Here at LSOZI, we are going to take off every Wednesday for a look at the old steam/diesel navies of the 1859-1946 time period and will profile a different ship each week. These ships have a life, a tale all their own, which sometimes takes them to the strangest places. – Christopher Eger
Warship Wednesday, Jan. 10, 2018: Meiji’s favorite cruiser
Here we see the lead ship of her class of Japanese armored cruisers, IJN Asama, leaving Boston harbor for New York, 26 September 1927, during a happier time in Japanese-U.S. relations. She held her head high in three wars, taking on all comers, and in the end, from her award date to the time she was broken, she gave the Empire a full half-century of service.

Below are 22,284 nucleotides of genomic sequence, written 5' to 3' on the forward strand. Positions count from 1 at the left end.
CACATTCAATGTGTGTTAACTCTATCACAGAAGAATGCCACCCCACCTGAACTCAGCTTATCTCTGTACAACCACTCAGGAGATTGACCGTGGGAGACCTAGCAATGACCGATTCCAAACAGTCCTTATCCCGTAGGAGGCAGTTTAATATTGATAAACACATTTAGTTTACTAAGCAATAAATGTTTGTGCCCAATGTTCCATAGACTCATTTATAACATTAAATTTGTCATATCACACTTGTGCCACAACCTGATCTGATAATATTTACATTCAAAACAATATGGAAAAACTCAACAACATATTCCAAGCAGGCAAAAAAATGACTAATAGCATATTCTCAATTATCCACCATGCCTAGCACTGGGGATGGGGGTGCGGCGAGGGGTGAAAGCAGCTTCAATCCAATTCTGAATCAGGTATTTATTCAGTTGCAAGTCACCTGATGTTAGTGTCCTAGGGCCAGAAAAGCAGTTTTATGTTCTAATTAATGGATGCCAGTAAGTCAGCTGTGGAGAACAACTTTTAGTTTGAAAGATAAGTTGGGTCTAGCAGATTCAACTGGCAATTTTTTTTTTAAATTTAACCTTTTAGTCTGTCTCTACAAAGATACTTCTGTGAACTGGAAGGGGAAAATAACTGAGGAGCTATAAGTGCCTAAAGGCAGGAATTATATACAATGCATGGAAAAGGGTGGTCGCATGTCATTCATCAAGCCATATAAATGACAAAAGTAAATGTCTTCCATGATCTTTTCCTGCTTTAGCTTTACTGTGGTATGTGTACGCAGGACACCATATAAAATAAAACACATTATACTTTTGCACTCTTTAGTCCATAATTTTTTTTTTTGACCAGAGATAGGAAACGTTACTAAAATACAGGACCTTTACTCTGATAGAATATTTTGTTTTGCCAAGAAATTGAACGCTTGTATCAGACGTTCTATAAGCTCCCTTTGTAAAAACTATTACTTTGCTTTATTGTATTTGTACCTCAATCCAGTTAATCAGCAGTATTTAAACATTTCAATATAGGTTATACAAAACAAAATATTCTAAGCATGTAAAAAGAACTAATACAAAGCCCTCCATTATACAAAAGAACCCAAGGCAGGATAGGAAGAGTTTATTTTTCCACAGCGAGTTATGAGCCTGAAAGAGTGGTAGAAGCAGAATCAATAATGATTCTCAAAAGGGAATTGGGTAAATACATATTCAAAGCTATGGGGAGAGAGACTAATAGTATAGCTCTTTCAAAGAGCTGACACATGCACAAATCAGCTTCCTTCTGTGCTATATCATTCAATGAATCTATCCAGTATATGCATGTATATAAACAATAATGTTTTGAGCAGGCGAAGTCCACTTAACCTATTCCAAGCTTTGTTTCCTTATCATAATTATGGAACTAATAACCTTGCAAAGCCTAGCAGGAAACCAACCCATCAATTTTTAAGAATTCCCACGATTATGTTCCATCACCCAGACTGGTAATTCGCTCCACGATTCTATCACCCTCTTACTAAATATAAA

Ordered as part of the “Six-Six Fleet” in the days immediately after the Japanese crushed the Manchu Chinese empire on the water in 1894-95, Asama (named after Mount Asama) and her sistership Tokiwa were ordered from Armstrong Whitworth in Britain.
Some 9,700-tons and carrying a mixture of Armstrong 8-inch/45cal main guns and Elswick 6″/40 secondaries, these two 21-knot cruisers were meant to scout for the new battleships also ordered from her London ally to counter the growing Imperial Russian Navy’s Pacific fleet– remember at the time the Tsar had just cheated the Japanese out of Port Arthur and was eyeing both Manchuria proper and Korea as well. They were designed by naval architect Sir Philip Watts as an update to his 8,600-ton Chilean cruiser O’Higgins.
Completed within six weeks of each other in the Spring of 1899, the two Japanese first-class cruisers were considered a success from the start– Asama made 22.1 knots on trials– and arrived at Yokosuka by Summer. Emperor Meiji himself, the nation’s 122nd, used Asama for his flagship during the Imperial Naval Review in 1900 and the ship was dispatched back to Britain two years later for the Coronation Review for King Edward VII at Spithead.
When war came she was in the vanguard.